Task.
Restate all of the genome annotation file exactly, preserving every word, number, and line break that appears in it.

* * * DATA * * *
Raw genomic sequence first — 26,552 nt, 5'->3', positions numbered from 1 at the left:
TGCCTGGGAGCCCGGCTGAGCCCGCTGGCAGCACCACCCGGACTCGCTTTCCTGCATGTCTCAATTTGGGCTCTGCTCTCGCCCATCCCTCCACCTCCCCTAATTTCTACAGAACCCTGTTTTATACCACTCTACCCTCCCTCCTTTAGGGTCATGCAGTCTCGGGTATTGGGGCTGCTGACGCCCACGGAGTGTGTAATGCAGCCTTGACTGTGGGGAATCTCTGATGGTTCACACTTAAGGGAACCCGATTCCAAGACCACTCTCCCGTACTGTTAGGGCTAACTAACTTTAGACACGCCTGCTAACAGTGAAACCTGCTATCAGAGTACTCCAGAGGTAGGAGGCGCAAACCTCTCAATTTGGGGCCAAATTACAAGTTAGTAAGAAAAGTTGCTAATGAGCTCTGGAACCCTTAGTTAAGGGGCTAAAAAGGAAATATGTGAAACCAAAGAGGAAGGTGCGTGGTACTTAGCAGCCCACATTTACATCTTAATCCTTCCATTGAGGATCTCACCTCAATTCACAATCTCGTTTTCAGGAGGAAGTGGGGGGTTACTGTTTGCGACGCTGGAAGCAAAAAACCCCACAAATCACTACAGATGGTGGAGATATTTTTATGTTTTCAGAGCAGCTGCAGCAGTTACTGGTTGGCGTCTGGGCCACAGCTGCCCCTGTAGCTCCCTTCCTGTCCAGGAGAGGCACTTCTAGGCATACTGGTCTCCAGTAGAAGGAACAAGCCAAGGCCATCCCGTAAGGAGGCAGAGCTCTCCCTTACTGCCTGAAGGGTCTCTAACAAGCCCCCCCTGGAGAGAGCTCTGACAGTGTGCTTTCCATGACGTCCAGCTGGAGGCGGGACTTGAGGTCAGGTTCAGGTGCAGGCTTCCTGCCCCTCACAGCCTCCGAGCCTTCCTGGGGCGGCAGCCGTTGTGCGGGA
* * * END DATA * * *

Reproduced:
Raw genomic sequence first — 26,552 nt, 5'->3', positions numbered from 1 at the left:
TGCCTGGGAGCCCGGCTGAGCCCGCTGGCAGCACCACCCGGACTCGCTTTCCTGCATGTCTCAATTTGGGCTCTGCTCTCGCCCATCCCTCCACCTCCCCTAATTTCTACAGAACCCTGTTTTATACCACTCTACCCTCCCTCCTTTAGGGTCATGCAGTCTCGGGTATTGGGGCTGCTGACGCCCACGGAGTGTGTAATGCAGCCTTGACTGTGGGGAATCTCTGATGGTTCACACTTAAGGGAACCCGATTCCAAGACCACTCTCCCGTACTGTTAGGGCTAACTAACTTTAGACACGCCTGCTAACAGTGAAACCTGCTATCAGAGTACTCCAGAGGTAGGAGGCGCAAACCTCTCAATTTGGGGCCAAATTACAAGTTAGTAAGAAAAGTTGCTAATGAGCTCTGGAACCCTTAGTTAAGGGGCTAAAAAGGAAATATGTGAAACCAAAGAGGAAGGTGCGTGGTACTTAGCAGCCCACATTTACATCTTAATCCTTCCATTGAGGATCTCACCTCAATTCACAATCTCGTTTTCAGGAGGAAGTGGGGGGTTACTGTTTGCGACGCTGGAAGCAAAAAACCCCACAAATCACTACAGATGGTGGAGATATTTTTATGTTTTCAGAGCAGCTGCAGCAGTTACTGGTTGGCGTCTGGGCCACAGCTGCCCCTGTAGCTCCCTTCCTGTCCAGGAGAGGCACTTCTAGGCATACTGGTCTCCAGTAGAAGGAACAAGCCAAGGCCATCCCGTAAGGAGGCAGAGCTCTCCCTTACTGCCTGAAGGGTCTCTAACAAGCCCCCCCTGGAGAGAGCTCTGACAGTGTGCTTTCCATGACGTCCAGCTGGAGGCGGGACTTGAGGTCAGGTTCAGGTGCAGGCTTCCTGCCCCTCACAGCCTCCGAGCCTTCCTGGGGCGGCAGCCGTTGTGCGGGA